“‘Cause you know sometimes words have two meanings,” wrote Led Zeppelin in their famous song, Stairway to Heaven, and this is true in all languages. The Italian word contadino translates as peasant and in the 70s and 80s to label a person as such would have been to insult them. The country was industrialising rapidly, people were leaving the land in areas like Valpolicella and moving en masse to the cities where there was well-paid employment and modern housing. However, with the growth of the Slow Food Movement and 0 km markets, Italians have come to reject the pejorative aspects of the term and to glory in the idea of working in and with the land.
However, this was not the case in 1983 when a young Marinella Camerani decided she no longer wanted a life in Verona, the city of her birth, and moved to the farmhouse and five hectares that make up the heart of the winery she has built. To find out what has changed in the ensuing nearly 40 years, Vinnie and I went into the hills north of Verona to find Corte Sant’Alda. The winery is in a valley near the village of Mezzane di Sotto. Before you go into the winery, take a moment to turn around and enjoy the vista laid out before you of the valley opening out onto the vastness of the plain of the river Po. The contrast with the human scale of the valley left Vinnie and I in philosophical mood.
Away from the blistering summer heat, we sat down with Marinella, the founder and owner of the winery and, by any measure, she is a remarkable woman. When she made the then deeply unfashionable decision to leave the city for the rural life, her husband did not want to join her and so there was a parting of the ways, for this is a determined lady.
Over the years the property has grown and there are now 19 hectares of vineyards producing around 100,000 bottles of wine per year. Marinella can measure her life in the family and business she has built here and her devotion to wine and attention to detail. The rambling farmhouse that she moved to was a semi-derelict ruin, but it is now both her home and her winery. There you can see the massive french oak tini that are used for fermenting the wines and from there, descending into an old Roman cellar, you will find the oldest of the botti used to mature the wines. But these are just the physical manifestations of a place where she has raised three daughters and lives with her partner, Cesare.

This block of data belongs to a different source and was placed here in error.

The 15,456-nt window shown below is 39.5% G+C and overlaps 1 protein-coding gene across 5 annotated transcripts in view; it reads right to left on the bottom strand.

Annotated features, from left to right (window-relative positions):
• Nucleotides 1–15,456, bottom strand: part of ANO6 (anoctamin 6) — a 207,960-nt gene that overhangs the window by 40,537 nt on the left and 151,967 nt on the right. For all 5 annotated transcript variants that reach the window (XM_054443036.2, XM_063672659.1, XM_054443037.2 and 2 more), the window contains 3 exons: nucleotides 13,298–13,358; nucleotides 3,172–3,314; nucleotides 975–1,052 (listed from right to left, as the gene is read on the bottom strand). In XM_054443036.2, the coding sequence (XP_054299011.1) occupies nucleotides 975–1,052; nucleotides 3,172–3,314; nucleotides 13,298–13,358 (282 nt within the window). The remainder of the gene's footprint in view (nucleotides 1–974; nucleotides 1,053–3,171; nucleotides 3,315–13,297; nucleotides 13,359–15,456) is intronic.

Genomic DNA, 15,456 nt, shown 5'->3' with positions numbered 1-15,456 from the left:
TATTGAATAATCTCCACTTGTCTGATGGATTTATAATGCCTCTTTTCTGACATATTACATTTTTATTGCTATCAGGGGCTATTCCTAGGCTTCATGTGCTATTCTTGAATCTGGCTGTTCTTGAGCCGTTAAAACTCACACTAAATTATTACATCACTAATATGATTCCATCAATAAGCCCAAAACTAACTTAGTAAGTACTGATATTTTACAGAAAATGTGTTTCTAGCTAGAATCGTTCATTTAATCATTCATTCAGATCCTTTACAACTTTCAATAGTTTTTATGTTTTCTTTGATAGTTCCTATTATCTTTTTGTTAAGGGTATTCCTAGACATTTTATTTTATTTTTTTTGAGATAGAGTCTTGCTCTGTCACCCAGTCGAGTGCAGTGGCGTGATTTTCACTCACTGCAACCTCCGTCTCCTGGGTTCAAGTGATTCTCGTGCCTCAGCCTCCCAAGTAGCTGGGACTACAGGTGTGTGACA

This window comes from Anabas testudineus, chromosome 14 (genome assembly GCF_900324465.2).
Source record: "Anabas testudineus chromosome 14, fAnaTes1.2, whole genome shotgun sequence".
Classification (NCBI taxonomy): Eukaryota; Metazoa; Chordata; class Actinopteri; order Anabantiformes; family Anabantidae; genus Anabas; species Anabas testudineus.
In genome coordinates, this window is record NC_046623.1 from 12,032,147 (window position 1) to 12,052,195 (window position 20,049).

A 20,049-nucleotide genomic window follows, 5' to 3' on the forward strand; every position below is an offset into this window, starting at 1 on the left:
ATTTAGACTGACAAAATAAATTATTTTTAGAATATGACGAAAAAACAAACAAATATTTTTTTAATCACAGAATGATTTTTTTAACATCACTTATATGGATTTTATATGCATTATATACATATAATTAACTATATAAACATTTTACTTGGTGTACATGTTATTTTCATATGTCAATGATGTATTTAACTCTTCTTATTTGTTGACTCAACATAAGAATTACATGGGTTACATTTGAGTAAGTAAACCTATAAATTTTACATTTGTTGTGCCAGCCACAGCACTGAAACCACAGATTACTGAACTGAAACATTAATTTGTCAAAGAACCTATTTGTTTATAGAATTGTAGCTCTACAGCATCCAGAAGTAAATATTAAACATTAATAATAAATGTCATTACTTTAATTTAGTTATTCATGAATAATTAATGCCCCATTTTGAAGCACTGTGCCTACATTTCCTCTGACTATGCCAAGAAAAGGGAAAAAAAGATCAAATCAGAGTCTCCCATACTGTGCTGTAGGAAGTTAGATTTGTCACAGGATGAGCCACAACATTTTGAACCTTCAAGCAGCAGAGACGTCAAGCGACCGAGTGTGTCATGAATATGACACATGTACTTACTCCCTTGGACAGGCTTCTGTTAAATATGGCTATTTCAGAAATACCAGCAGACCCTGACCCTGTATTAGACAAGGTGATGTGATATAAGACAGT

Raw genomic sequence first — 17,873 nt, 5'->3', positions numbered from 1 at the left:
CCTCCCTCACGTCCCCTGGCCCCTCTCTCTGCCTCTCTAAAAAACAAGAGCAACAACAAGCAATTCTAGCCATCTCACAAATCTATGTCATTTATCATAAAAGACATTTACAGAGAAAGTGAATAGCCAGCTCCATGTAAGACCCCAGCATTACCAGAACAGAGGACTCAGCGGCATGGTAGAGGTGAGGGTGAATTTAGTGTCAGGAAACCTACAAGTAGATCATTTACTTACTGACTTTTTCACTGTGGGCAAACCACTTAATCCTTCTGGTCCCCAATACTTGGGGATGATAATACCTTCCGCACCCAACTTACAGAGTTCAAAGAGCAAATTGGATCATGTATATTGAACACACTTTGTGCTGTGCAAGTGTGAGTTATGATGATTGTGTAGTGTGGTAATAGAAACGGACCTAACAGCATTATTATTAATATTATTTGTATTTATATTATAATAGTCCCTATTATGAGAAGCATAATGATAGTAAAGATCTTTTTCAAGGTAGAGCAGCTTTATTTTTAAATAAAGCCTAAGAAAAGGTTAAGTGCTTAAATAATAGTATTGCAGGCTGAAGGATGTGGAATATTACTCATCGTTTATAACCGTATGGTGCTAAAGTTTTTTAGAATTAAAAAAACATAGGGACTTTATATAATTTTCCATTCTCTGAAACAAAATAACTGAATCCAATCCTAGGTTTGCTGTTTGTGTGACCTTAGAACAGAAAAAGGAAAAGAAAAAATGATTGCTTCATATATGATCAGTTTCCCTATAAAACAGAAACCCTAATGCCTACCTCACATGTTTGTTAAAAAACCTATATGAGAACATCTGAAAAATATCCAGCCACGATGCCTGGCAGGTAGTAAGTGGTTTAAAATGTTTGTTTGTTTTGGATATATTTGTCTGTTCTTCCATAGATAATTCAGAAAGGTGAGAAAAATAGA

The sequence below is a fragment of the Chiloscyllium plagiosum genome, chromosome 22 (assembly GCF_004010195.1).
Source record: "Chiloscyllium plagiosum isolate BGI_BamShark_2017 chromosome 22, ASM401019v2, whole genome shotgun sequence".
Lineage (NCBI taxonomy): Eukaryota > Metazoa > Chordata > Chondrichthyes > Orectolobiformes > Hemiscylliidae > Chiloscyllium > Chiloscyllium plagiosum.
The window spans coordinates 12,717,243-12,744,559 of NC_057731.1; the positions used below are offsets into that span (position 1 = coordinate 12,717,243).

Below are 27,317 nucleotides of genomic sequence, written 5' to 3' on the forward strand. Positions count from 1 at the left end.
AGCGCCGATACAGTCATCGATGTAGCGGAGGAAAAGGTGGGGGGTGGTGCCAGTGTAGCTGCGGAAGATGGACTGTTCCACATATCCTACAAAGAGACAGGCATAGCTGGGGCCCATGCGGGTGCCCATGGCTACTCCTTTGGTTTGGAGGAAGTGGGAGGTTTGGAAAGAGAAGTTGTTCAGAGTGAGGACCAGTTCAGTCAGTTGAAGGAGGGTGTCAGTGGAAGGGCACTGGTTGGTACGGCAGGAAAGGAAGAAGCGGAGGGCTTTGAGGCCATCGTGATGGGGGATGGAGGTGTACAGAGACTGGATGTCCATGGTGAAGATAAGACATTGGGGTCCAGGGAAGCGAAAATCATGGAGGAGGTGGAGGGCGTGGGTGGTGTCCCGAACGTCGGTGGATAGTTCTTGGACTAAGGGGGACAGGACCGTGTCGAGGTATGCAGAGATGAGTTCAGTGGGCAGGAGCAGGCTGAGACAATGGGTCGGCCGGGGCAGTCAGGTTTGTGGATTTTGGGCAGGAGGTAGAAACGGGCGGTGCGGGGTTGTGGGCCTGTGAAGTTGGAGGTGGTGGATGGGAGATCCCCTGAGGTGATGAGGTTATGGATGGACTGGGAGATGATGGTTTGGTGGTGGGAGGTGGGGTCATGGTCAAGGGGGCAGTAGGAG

These fermentation vats and the barrels used to produce and mature the wine have a story to tell in themselves, The choice of French rather than Slovenian oak for the fermentation vessels and the rich colour of the cherry wood used for some of the barrels speak of a woman who is prepared to experiment and innovate. This is reinforced by the terracotta amphora that she is currently using to ferment her rosé wine, although Marinella is not impressed with the decoration that the maker has chosen to add to the exterior. “It belongs in a Tuscan garden,” is her disparaging comment. Outside is another example of this restlessness in the shape of the conical cement fermentation vessels she uses to produce her orange wine called Inti. But the heart of this business are the traditional wines of this area and to understand the full story of Valpolicella wines read ‘Valpolicellas – Meet the Family’.
In the cool of the tasting room, we settled down to sampling three of Marinella’s wines. We started with a 2019 Valpolicella called Ca’ Fiui. This is a blend of 40% Corvina, 40% Corvinone and 15% Rondinella, a very traditional blend. After fermentation, the wine remains in the big French oak vessels for between 6 and 12 months to allow it to develop body and structure. The perfume is of cherries with a hint of cinnamon and pepper and on the palate it is dry and velvety with cherries and nicely balanced acidity and salinity – pair it with pasta or grilled meat.
Next we tried Campi Magri, a Valpolicella Ripasso. This means it has been fermented with the lees left from Amarone before being matured for two years in botti of cherry wood. The result is, as you would expect, more complex with a deep ruby colour and a bouquet with pepper, tobacco and liquorice and in the mouth it is dry with acidity but it also has a tingle on the tongue which is very pleasant. Pair it with roast red meats, ragu or a semi-mature cheese.
Finally, we sampled a 2013 Amarone. It was sensational, an intense ruby colour, with a complex bouquet including notes of liquorice, coffee and dark chocolate. The name means the big bitter one and it lived up to its name, exploding in the mouth. Full-bodied and beautifully balanced, it is a great wine and a fitting tribute to Marinella. Corte Sant’Alda is indeed a touch of heaven in the hills of northern Italy.More about this vineyard